|Programming language specification languages email@example.com (2001-09-20)|
|Re: Programming language specification languages firstname.lastname@example.org (2001-09-25)|
|Re: Programming language specification languages email@example.com (Joachim Durchholz) (2001-10-06)|
|I'm russian! was character sets firstname.lastname@example.org (2001-10-13)|
|Re: I'm russian! was character sets email@example.com (Thomas Maslen) (2001-10-20)|
|Unicode, was: I'm Russian! firstname.lastname@example.org (Ray Dillinger) (2001-11-25)|
|Re: Unicode, was: I'm Russian! email@example.com (Martin von Loewis) (2001-11-26)|
|From:||Ray Dillinger <firstname.lastname@example.org>|
|Date:||25 Nov 2001 22:37:06 -0500|
|References:||01-09-087 01-09-106 01-10-021 01-10-061 01-10-105|
|Posted-Date:||25 Nov 2001 22:37:06 EST|
Thomas Maslen wrote:
> >> Of course, scripting languages intended for the hand of the end user
> >> *should* be able to support 16-bit characters (which, today, means >
> >> Unicode).
> >Yes. String, chracter and character arrays types and constants must
> >support 16 bit representation. At least.
> Yup, at least.
> Until recently, Unicode and ISO 10646 only defined characters in the range
> U+0000..U+FFFF (the "Basic Multilingual Plane", i.e. the first 16 bits).
> However, Unicode 3.1 now defines characters in three more 16-bit planes:
> U+10000..U+1FFFF, U+20000..U+2FFFF and U+E0000..U+EFFFF. For details, see
> the "New Character Allocations" section of
> All is not lost, because the 16-bit representation of Unicode was designed
> with this in mind, and it can represent U+0000..U+10FFFF (i.e. a little over
> 20 bits) using "surrogate pairs":
I'm actually a trifle irritated at the Unicode Standard. It has
become far more complex than any application I have for characters
required it to be. I don't mind it being bigger than ascii, in fact I
applauded when I heard that there was going to be a more inclusive
character set standard. However, all the things that make it more
*complicated* than ascii are things that militate against its ever
being used as source code representation.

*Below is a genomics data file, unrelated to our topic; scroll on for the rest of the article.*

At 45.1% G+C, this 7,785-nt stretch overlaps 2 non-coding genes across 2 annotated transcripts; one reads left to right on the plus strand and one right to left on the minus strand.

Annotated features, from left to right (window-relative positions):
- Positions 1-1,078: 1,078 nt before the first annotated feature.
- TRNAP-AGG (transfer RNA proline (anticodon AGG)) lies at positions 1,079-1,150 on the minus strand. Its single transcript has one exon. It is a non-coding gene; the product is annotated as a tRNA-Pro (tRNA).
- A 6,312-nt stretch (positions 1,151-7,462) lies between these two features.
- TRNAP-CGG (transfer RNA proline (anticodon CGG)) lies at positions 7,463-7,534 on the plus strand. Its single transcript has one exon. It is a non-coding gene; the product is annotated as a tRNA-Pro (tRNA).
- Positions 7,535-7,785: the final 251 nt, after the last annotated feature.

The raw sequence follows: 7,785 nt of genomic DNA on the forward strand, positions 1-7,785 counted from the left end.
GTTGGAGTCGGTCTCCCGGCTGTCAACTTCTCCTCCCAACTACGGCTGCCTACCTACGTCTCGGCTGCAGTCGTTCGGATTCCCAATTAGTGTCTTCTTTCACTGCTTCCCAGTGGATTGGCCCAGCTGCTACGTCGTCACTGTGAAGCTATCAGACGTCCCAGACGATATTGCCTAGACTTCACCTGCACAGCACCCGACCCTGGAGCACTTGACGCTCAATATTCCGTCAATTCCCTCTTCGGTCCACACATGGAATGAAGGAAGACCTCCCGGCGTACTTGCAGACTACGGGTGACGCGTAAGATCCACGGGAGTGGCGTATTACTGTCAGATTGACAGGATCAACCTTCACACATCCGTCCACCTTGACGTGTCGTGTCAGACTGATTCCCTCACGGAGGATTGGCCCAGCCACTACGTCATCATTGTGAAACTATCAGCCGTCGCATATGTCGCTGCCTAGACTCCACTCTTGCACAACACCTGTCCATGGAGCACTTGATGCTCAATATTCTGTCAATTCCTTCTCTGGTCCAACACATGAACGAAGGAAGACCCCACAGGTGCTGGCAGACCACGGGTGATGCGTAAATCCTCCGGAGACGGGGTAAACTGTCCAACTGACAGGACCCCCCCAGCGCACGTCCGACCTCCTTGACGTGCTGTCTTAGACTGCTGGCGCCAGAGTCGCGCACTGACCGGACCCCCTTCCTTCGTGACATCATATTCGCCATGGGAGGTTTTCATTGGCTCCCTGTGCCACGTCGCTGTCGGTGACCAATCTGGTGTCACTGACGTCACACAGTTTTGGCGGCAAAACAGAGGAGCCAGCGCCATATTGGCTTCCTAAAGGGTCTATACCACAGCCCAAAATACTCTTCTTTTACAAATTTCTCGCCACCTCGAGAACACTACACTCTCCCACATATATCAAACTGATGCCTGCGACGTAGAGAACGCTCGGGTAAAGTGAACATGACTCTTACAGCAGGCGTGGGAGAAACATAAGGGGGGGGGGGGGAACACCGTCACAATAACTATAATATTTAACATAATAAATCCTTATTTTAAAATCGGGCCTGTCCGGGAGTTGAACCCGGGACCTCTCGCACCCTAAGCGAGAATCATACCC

First, there are multiple characters that look the same. We are all
familiar with the problems posed by lower-case "L" and the digit "1",
and by the upper-case "O" and the digit "0". Unicode has multiplied
these problems by hundreds, making it possible to create pages of code
that look correct but will not compile in any reasonable system.
Second, the characters have "directionality". This interferes with
the programmer's understanding of the sequence of characters in a page
of source code, causing yet more debugging problems.
Third, "Endian" issues can happen as unicode documents migrate across
platforms; the efforts of the committee to provide a "graceful"
solution instead require particular and special handling in all
migrations, and code that can recognize either endianness. When
Endian conversions take place, the bit order of the files change while
no semantic change has taken place, confusing or requiring special
code in every "diff" or version-control system.
Fourth, the system that was supposed to finally save us from having
multiple different character lengths mixed together as we mixed
alphabets has gone utterly mad; now there are 8, 16, 20, and 32-bit
representations for characters within Unicode.
Fifth, there are "holes" in the sequence of unicode character codes
and applications have to be aware of them. This makes iterating over
the code points into a major pain in the butt.
Sixth, I don't want to add all the code and cruft to every system I
produce, that I would have to add to support the complexities and
subtleties of Unicode. It's just not worth it.
If a simple, 32-bit "extended ascii" code comes along, I'll be the first
to support it. But Unicode as we now see it is a crock.
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